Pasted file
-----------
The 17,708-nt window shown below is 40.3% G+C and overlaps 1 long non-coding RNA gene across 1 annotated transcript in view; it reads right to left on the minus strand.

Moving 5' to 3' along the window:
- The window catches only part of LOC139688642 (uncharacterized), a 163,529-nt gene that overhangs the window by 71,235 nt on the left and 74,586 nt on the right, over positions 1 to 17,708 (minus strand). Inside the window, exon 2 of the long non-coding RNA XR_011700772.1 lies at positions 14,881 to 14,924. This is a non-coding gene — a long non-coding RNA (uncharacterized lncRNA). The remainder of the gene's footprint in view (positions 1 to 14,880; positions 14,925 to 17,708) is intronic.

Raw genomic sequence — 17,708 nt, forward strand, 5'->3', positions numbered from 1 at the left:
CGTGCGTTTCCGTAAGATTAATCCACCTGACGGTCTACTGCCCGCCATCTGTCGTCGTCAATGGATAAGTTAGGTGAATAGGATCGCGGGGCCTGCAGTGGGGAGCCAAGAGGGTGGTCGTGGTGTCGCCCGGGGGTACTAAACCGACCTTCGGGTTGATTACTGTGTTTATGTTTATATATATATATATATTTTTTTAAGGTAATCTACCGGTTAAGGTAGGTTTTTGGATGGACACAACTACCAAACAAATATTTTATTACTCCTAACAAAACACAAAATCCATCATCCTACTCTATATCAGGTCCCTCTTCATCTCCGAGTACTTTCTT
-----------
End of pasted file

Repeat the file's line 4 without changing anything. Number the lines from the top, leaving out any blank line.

Raw genomic sequence — 17,708 nt, forward strand, 5'->3', positions numbered from 1 at the left: